9 lawyers and an ICT Policy guy walked into Building 34 on Microsoft’s expansive campus in Redmond. It was going to be a week-long workshop to launch the Microsoft Outside Counsel Network for the Middle East and Africa region but it turned out to be much more. New knowledge, exposure to hidden – but existing and important – information, meetings with top executives, visits to experience/visioning/cybercrime centres, virtual tour of data centre, and maybe most importantly, energetic discussions with some of the smartest on the meeting point between Digital Transformation and Law in the region, describe how last week went for me.
From the interactions, discussions on Microsoft’s high-level – and demonstrated – commitment to trust and privacy got me pretty excited. What else do you expect from someone focused on Digital Rights on a continent that appears desperate to scale up violation of the same? Hello, Cameroon! In Paradigm Initiative‘s 2016 Digital Rights in Africa report, we identified 11 countries that shut down the Internet in 2016 and highlighted violations – or policies that allow such – in 30 African countries.
The report also highlighted the role that corporate organisations can play in reducing such violations in the countries where they work, so each time a global technology company emphasises Digital Rights, I want to do the DR dance! I’ve argued that human – including digital – rights is good for business, so it’s great to see companies like Microsoft (and Google, Facebook, etc) commit to rights as a central part of their business model. It could be as invisible as metrics that determine where to do business with governments or as out-there as winning a tough legal battle against a national security agency. Anything that enforces or encourages the rights of consumers – citizens in various countries – has my attention. Microsoft’s commitment to Cloud for Global Good sure has my attention and admiration.
The week in Redmond wasn’t just about rights, it also allowed the 10 of us join the Microsoft team (that did an awesome job at hosting us) to take a peep into tomorrow. Our Microsoft Visioning Centre and Digital Cybercrime Unit visits demonstrated the cutting-edge actions being taken today and what we’ll see in a few years. Any country that is smart knows to embrace the cloud and the many opportunities it offers for digital transformation. I recommend Microsoft’s new book, Cloud for Global Good, to public officials who will surely find relevant opportunities in the 78 recommendations (in 15 policy categories) the book offers. For many African countries, the possibilities that the cloud offers in education and youth employment are not what any sane State should ignore.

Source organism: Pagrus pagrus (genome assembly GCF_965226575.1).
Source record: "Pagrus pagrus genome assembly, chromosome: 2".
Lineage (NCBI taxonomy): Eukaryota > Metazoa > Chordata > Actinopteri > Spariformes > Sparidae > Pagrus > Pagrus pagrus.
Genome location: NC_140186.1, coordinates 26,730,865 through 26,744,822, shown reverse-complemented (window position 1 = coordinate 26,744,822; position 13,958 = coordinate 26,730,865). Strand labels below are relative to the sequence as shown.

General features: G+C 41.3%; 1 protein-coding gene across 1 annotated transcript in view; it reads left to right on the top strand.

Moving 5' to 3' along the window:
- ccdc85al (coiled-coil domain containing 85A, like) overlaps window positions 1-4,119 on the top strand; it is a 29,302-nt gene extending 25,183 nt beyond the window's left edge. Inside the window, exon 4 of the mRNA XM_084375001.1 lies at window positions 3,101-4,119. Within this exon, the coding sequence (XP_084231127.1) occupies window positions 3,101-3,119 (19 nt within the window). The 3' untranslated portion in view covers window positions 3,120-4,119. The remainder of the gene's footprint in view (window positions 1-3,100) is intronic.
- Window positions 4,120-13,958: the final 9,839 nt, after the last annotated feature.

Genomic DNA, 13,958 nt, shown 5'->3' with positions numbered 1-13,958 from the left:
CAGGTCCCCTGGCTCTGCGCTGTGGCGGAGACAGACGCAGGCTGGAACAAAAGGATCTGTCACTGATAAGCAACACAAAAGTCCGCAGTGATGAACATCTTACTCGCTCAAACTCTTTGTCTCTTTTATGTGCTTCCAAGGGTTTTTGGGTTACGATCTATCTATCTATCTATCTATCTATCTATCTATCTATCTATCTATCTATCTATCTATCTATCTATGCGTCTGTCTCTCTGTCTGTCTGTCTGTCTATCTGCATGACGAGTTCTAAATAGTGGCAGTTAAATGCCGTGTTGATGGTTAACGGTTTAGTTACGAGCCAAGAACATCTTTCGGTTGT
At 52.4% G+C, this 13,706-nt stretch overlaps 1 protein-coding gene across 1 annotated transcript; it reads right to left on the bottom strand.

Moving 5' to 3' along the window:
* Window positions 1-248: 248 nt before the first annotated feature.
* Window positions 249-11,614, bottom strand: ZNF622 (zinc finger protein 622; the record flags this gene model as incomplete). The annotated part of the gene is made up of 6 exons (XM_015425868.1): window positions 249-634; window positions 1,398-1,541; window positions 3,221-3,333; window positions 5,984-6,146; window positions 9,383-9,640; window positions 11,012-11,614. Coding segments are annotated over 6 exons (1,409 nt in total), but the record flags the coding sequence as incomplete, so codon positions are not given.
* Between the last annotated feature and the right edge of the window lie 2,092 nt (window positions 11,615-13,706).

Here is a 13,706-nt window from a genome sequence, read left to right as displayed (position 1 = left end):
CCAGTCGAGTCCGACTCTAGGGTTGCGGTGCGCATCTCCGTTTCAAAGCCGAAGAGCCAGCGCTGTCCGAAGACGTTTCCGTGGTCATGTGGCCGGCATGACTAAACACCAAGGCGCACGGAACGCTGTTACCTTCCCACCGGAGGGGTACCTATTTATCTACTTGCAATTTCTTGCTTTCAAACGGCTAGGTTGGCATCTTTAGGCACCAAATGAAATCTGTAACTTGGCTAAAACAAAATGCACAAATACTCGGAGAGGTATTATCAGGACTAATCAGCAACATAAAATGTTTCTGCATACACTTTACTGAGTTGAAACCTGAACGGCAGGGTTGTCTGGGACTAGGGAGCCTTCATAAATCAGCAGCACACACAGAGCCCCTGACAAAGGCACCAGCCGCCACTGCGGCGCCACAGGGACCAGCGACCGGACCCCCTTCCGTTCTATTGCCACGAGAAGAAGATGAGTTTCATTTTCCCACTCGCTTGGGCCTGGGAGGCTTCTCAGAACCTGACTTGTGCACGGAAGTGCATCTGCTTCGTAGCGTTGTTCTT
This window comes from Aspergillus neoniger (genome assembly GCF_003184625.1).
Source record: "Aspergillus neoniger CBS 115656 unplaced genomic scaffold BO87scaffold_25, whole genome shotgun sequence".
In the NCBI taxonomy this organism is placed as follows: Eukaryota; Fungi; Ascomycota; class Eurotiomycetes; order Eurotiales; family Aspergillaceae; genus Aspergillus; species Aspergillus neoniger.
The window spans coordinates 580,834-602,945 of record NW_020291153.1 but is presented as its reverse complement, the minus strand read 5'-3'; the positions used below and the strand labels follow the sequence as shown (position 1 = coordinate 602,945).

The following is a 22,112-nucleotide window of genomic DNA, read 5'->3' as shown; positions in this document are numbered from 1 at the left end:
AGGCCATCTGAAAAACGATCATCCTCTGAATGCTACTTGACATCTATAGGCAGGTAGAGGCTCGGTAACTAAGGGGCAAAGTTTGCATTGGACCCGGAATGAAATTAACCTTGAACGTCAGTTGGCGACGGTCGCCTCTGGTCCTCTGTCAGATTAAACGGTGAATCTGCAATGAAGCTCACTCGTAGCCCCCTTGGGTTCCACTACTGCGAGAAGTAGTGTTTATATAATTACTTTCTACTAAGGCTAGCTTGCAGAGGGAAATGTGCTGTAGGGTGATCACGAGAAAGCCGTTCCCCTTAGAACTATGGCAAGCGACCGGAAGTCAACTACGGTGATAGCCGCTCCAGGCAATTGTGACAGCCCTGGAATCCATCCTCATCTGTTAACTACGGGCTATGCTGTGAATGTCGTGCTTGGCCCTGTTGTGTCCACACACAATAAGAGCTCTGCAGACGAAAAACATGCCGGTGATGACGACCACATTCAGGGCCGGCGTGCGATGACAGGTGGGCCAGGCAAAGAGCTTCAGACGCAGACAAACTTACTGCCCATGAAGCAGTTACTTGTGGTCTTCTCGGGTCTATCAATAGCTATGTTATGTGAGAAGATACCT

It is not just governments that must move with the cloud, the social sector must also align itself with what is now popularly described as the Fourth Industrial Revolution. Our social investment, choice of beneficiaries, evaluation and decision indices must be based on data – which we potentially generate a lot of but don’t do a great job at analysing. At Paradigm Initiative, our digital inclusion work is only able to grow because of the way we gather, process, manage and interpret data from our training centres and program touch points. For our digital rights work, we are only able to respond better because of data management. So, my excitement at Microsoft’s bet on cloud for social good is not just for the fantasy of what nations can do but also the immediate application to the social investments that Paradigm Initiative and other social sector organisations make.
Last week provided me the opportunity to see how Microsoft – and others – are shaping the future of work, life and play through cloud services and I look forward to working with other members of the Outside Counsel Network to influence the delivery of the dividends of a trusted, responsive and inclusive cloud for Africa.